Publish What You Fund launched their fourth annual Aid Transparency Index (ATI) today. The overall finding is that while many donors have made a number of international aid transparency commitments, the majority are falling short and not publishing useful information. Against this global landscape, however, MCC has been a shining exception. This year MCC ranks third (out of 68 global donors), down a couple of slots from last year’s chart-topping performance, but far ahead of other US government agencies, all of which are solidly middle-of-the-pack.
What Are MCC’s Recent Transparency Achievements?
In recent years, much of MCC’s transparency effort was directed at getting the data out there—to much success, as evidenced by last year’s top score. This past year, the focus was much more on data quality—ensuring good and consistent definitions, automating reporting systems, developing business processes to ensure regular reporting, etc. They’ve also added some new data fields related to results (MCC gets higher marks for performance data than any other donor), as well as information on conditions associated with MCC funds. MCC is even focusing on use, having come up with internal tools to make it easier for staff to use MCC’s data for internal management purposes.
Why the (Small) Drop in Rank?
Part of the story is other donors getting better. Another part of the story relates to a small change in how the Index measured countries this year. Last year, Publish What You Fund (PWYF) credited donors for posting IATI files (e.g., the global reporting standard) anywhere—even on their own websites. This year, data must be appear in the IATI registry to count. In addition, the State Department coordinates all of the US agency submissions (currently 10 agencies—will eventually be over 20!) to the registry using a single uniform standard. Because of the tiered way MCC currently organizes its data (compacts -> projects -> activities), a few IATI indicators get buried in the US overall reporting standard and are a bit harder to find. The takeaway is that MCC’s slight drop in global ranking doesn’t indicate a reduction in its commitment to transparency.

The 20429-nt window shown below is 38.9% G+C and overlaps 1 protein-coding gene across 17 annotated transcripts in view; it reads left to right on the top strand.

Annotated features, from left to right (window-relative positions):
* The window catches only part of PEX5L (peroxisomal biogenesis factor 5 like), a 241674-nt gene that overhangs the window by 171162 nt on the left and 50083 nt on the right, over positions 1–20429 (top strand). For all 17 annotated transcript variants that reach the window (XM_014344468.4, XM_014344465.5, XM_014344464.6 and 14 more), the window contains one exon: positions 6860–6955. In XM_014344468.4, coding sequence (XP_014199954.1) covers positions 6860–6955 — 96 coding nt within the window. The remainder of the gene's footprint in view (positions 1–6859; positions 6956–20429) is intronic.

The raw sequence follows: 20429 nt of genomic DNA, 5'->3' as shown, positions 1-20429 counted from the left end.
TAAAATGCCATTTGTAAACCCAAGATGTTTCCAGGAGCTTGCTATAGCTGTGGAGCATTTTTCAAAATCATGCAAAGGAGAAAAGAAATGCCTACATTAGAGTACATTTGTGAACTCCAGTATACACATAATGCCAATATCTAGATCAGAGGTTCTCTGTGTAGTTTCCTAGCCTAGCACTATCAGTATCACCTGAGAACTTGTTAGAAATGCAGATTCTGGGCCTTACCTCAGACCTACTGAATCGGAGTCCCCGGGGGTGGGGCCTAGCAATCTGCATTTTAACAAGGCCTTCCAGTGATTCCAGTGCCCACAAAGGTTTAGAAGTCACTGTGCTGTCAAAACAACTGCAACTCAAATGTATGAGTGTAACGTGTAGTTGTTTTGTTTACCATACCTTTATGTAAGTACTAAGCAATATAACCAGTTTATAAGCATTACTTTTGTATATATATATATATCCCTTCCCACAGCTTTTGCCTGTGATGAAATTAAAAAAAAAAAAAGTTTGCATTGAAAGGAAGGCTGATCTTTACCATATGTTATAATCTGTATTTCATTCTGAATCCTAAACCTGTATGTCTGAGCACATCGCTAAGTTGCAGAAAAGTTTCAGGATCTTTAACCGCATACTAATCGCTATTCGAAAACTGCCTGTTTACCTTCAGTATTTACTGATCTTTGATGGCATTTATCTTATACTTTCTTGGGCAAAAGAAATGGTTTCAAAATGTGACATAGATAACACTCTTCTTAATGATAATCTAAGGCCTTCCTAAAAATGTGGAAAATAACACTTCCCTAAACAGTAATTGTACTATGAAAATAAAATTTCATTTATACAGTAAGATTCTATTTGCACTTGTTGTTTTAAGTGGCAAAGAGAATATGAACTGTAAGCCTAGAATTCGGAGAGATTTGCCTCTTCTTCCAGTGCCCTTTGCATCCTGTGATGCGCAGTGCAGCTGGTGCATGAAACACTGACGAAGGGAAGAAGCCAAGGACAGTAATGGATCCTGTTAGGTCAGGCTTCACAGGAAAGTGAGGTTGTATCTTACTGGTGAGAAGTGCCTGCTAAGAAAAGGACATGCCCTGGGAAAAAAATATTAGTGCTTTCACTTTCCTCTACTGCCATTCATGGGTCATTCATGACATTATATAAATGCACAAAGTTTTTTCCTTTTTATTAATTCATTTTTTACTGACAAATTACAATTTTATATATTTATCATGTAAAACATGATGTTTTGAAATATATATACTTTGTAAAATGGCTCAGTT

What’s Next on MCC’s Transparency Agenda?
MCC is continuing to push forward on its transparency agenda. Here are a few things to watch for:
New Website: The new face of www.mcc.gov should be coming out soon, probably early next year. I, for one, am eagerly awaiting it. As transparent as MCC is, the current website can be tricky to navigate and has some out-of-date content.
Sub-National Data: MCC has been working to improve its geo-coding, so we soon may be able to get a much more detailed picture of MCC’s spending and results.
Expanded Evaluation Catalogue: MCC’s evaluation catalogue has been up for several months now, but a number of completed evaluations (and accompanying datasets, where relevant) aren’t up yet. MCC is hoping to increase the efficiency of its approvals process, and several new studies should be up soon.
New Data Sets: MCC often funds data collection to inform its compact development processes (e.g., pricing data), and it is planning to make a number of these data sets publicly available.
Transparency Policy Paper: MCC has a long-running Principles Into Practice series that talks in detail about how the agency implements its core model and operational policies, including frank discussion of lessons learned. An edition on transparency is due out soon and could be a useful read for other donors and organizations pursuing their own transparency improvements.
MCC deserves recognition for repeated high performance on the ATI. And the fact that the agency’s transparency agenda focuses on broader open data practices—beyond what ATI measures—further demonstrates its leadership in this area.